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This study aimed to explore the accident prevention activities of primary care organizations (PCOs) and the views of their board members regarding accident prevention. Qualitative study using semi-structured telephone interviews of 17 board members of PCOs (primary care groups and primary care trusts) in the National Health Service (NHS) Trent Region was undertaken. Accident prevention activity varied substantially between PCOs. The reduction of home hazards was a frequent focus of the PCOs’ accident prevention initiatives. Board members did not see accident prevention as their biggest priority in health improvement, although they had positive attitudes towards it. Local morbidity and NHS guidance were seen to be key determinants of PCOs’ priorities in health promotion. There was little reference to any strategic planning for accident prevention. Information to support accident prevention could be more timely and relevant to PCOs’ needs. The degree of involvement with outside agencies in accident prevention work varied substantially. Collaboration between agencies may be held back by mutual lack of knowledge and differences in culture and priorities. It was concluded that accident prevention appears to be receiving less attention in PCOs than other national health priorities. They may need more support for developing strategies for accident prevention and better provision of information so that they can identify local problems which can be addressed by preventative activities. The accident prevention plans contained in health improvement programmes should be monitored. © 2004, Arnold. All rights reserved.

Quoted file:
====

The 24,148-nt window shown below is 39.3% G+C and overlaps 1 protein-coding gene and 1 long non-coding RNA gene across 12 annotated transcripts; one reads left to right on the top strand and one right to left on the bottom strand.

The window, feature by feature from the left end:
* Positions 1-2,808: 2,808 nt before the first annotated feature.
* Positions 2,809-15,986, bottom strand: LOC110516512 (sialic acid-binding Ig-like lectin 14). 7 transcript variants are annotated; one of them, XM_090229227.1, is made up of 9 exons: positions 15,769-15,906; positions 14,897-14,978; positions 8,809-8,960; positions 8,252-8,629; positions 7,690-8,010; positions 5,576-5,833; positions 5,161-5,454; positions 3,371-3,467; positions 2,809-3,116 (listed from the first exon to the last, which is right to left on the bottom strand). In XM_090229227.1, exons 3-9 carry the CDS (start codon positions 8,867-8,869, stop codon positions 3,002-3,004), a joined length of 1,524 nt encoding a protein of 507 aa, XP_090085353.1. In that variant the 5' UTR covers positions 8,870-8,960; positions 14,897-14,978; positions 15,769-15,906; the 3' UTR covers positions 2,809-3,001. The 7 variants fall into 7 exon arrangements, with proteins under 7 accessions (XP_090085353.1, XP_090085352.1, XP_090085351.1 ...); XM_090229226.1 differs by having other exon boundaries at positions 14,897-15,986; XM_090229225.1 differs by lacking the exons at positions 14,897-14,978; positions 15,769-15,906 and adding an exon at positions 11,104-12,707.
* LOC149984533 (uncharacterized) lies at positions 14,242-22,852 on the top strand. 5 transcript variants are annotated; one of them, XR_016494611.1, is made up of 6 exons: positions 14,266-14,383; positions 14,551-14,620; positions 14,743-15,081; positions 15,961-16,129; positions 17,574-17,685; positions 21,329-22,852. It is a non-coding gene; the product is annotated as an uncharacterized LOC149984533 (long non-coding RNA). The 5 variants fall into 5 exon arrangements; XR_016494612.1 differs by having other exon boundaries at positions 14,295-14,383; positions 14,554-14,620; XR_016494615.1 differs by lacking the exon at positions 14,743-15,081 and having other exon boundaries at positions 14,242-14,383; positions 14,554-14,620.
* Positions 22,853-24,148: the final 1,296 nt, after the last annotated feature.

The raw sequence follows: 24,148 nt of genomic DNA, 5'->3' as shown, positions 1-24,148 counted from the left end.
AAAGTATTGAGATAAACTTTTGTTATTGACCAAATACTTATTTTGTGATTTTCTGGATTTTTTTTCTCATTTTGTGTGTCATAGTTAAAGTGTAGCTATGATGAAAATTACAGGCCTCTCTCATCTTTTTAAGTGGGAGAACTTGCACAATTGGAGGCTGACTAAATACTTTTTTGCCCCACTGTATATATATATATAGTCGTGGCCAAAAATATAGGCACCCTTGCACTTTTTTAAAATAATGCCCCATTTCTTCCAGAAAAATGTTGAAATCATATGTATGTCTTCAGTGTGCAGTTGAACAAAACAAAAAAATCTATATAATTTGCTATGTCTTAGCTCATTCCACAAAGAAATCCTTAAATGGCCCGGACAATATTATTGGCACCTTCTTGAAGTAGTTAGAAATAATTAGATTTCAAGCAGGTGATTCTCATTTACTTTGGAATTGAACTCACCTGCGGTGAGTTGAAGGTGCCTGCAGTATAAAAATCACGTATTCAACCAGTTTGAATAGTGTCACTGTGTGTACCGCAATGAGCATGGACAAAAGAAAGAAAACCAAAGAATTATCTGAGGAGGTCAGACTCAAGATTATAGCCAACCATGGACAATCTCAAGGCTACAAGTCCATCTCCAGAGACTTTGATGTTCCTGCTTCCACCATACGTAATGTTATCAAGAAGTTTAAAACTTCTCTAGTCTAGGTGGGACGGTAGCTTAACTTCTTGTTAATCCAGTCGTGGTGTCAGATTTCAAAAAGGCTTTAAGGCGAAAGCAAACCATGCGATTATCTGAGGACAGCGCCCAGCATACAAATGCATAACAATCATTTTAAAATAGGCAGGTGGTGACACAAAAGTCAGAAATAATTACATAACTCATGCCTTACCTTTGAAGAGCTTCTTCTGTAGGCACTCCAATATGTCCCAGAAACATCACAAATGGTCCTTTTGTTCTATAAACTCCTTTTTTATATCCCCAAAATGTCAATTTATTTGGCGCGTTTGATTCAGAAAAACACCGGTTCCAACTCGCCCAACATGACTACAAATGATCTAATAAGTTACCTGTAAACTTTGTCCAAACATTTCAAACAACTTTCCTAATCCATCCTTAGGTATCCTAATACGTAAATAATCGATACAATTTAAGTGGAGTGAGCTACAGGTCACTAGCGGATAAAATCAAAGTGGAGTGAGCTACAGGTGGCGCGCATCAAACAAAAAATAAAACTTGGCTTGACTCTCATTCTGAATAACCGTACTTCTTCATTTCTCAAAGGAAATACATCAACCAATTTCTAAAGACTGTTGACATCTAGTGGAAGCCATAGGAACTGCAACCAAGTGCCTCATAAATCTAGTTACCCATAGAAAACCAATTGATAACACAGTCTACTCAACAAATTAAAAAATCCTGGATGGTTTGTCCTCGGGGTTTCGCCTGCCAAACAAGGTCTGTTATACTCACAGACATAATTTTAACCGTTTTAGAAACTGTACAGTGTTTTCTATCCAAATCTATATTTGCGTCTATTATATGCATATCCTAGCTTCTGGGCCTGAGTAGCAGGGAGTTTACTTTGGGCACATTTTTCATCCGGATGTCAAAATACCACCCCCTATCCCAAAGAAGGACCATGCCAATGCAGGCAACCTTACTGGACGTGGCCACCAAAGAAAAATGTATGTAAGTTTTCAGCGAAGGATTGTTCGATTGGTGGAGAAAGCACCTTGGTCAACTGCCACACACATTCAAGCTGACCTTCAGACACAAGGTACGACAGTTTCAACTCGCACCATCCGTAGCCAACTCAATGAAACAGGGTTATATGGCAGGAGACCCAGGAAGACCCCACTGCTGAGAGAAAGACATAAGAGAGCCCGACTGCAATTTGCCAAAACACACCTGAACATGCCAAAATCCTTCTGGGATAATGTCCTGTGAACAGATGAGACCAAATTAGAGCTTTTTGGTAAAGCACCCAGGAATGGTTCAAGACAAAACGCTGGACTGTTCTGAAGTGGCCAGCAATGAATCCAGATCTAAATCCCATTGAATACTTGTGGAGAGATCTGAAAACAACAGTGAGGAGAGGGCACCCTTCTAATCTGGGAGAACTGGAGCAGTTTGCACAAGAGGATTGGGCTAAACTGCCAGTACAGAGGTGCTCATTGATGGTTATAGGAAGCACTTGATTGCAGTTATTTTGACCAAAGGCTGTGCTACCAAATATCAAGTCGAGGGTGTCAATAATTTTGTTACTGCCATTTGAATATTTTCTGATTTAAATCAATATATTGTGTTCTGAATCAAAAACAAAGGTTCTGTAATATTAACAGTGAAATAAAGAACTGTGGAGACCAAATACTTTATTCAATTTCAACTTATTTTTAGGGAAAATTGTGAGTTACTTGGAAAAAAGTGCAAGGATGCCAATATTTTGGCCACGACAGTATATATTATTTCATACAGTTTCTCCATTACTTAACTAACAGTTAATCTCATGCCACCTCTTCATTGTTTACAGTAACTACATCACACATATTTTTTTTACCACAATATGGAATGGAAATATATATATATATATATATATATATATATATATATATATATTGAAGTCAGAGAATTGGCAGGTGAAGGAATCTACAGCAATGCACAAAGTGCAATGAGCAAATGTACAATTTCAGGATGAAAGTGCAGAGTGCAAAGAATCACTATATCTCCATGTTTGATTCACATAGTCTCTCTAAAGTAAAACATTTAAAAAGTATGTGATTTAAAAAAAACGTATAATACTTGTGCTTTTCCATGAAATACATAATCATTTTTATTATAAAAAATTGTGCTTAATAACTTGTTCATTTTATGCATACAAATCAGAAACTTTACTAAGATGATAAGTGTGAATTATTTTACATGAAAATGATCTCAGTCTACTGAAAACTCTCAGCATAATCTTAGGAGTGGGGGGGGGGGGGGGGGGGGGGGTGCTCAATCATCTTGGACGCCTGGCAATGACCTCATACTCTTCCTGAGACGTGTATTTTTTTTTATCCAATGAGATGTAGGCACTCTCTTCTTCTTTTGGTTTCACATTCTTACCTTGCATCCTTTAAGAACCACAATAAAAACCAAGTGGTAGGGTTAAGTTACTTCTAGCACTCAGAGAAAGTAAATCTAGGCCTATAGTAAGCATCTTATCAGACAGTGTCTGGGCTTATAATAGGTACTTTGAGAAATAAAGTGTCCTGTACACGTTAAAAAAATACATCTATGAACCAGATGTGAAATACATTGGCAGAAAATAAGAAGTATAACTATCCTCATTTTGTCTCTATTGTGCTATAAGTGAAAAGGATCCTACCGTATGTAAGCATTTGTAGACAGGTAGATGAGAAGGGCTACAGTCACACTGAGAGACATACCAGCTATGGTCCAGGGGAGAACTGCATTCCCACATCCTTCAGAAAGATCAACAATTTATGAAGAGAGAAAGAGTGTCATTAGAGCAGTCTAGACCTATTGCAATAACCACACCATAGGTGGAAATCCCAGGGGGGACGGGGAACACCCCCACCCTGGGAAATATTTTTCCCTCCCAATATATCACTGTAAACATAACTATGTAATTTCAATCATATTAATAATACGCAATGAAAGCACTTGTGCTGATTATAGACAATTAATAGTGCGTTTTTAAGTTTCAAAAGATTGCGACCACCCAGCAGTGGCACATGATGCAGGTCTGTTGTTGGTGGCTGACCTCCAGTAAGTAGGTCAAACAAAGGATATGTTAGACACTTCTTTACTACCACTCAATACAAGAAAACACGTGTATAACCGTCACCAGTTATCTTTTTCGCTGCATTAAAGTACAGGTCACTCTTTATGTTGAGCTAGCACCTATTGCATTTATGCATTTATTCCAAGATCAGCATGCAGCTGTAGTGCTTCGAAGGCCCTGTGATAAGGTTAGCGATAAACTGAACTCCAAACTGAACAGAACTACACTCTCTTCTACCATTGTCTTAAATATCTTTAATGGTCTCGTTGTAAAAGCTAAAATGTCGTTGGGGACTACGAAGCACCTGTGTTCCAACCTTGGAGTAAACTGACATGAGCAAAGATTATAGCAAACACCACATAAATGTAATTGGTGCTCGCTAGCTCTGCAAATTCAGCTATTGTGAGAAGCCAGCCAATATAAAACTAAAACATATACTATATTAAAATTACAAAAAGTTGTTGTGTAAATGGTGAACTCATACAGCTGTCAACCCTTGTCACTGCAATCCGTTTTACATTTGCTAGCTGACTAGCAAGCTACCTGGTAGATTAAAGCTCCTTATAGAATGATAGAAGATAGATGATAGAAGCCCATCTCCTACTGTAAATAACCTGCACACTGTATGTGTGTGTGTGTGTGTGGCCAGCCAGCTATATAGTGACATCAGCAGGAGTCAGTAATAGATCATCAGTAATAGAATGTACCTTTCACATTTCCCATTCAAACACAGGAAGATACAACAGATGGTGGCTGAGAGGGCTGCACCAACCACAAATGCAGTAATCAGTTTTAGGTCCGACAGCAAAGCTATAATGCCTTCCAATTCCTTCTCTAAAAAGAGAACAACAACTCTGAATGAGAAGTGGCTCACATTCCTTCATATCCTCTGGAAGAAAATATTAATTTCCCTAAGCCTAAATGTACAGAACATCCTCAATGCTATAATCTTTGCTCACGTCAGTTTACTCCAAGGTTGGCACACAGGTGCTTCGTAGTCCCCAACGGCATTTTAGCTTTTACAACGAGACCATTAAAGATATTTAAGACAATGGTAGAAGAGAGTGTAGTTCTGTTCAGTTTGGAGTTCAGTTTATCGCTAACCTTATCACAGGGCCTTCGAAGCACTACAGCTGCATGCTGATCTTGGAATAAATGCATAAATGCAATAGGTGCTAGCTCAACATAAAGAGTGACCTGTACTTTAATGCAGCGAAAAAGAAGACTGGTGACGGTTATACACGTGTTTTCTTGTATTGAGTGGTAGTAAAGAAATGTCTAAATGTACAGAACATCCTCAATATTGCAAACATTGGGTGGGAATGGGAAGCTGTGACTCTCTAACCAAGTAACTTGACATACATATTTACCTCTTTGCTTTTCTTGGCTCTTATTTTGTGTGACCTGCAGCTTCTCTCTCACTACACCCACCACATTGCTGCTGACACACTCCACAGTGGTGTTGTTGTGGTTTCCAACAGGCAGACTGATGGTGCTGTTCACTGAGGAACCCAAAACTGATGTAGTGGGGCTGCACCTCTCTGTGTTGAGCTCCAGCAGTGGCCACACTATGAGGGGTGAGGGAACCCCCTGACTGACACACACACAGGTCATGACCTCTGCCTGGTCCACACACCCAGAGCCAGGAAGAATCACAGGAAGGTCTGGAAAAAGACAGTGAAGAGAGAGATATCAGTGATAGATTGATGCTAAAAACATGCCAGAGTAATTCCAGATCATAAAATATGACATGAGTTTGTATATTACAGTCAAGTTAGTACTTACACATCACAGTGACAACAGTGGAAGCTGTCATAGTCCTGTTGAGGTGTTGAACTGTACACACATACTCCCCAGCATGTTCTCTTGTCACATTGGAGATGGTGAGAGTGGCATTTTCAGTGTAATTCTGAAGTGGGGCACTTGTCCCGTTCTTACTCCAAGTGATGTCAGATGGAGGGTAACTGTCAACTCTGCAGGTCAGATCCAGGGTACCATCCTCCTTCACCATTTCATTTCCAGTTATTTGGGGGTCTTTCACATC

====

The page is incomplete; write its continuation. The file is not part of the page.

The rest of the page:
Original publication

DOI

10.1191/1463423604pc182oa

Type

Journal article

Journal

Primary Health Care Research and Development

Publication Date

01/01/2004

Volume

5

Pages

135 - 144